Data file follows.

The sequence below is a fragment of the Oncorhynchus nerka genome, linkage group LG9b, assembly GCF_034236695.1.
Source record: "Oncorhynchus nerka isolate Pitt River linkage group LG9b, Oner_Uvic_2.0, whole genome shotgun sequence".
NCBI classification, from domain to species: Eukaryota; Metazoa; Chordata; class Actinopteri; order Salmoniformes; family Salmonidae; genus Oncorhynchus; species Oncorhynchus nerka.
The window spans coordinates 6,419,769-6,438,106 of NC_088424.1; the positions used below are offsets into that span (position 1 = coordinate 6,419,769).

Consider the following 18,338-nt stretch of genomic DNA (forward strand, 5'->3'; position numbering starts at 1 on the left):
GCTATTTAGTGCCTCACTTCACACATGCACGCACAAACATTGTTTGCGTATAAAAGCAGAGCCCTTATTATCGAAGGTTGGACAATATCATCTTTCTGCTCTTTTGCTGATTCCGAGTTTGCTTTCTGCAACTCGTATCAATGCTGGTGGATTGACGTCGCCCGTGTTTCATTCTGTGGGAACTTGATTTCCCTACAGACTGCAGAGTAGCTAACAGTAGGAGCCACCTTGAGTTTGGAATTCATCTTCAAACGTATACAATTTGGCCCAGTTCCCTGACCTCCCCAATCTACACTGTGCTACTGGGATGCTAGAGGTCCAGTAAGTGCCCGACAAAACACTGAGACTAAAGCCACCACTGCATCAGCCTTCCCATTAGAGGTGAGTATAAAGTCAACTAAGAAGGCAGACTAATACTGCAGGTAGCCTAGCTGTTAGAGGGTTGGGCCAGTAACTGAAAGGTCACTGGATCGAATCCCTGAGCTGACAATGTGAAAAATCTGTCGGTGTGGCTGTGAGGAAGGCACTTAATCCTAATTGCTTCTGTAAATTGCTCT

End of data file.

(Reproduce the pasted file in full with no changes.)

The sequence below is a fragment of the Oncorhynchus nerka genome, linkage group LG9b, assembly GCF_034236695.1.
Source record: "Oncorhynchus nerka isolate Pitt River linkage group LG9b, Oner_Uvic_2.0, whole genome shotgun sequence".
NCBI classification, from domain to species: Eukaryota; Metazoa; Chordata; class Actinopteri; order Salmoniformes; family Salmonidae; genus Oncorhynchus; species Oncorhynchus nerka.
The window spans coordinates 6,419,769-6,438,106 of NC_088424.1; the positions used below are offsets into that span (position 1 = coordinate 6,419,769).

Consider the following 18,338-nt stretch of genomic DNA (forward strand, 5'->3'; position numbering starts at 1 on the left):
GCTATTTAGTGCCTCACTTCACACATGCACGCACAAACATTGTTTGCGTATAAAAGCAGAGCCCTTATTATCGAAGGTTGGACAATATCATCTTTCTGCTCTTTTGCTGATTCCGAGTTTGCTTTCTGCAACTCGTATCAATGCTGGTGGATTGACGTCGCCCGTGTTTCATTCTGTGGGAACTTGATTTCCCTACAGACTGCAGAGTAGCTAACAGTAGGAGCCACCTTGAGTTTGGAATTCATCTTCAAACGTATACAATTTGGCCCAGTTCCCTGACCTCCCCAATCTACACTGTGCTACTGGGATGCTAGAGGTCCAGTAAGTGCCCGACAAAACACTGAGACTAAAGCCACCACTGCATCAGCCTTCCCATTAGAGGTGAGTATAAAGTCAACTAAGAAGGCAGACTAATACTGCAGGTAGCCTAGCTGTTAGAGGGTTGGGCCAGTAACTGAAAGGTCACTGGATCGAATCCCTGAGCTGACAATGTGAAAAATCTGTCGGTGTGGCTGTGAGGAAGGCACTTAATCCTAATTGCTTCTGTAAATTGCTCT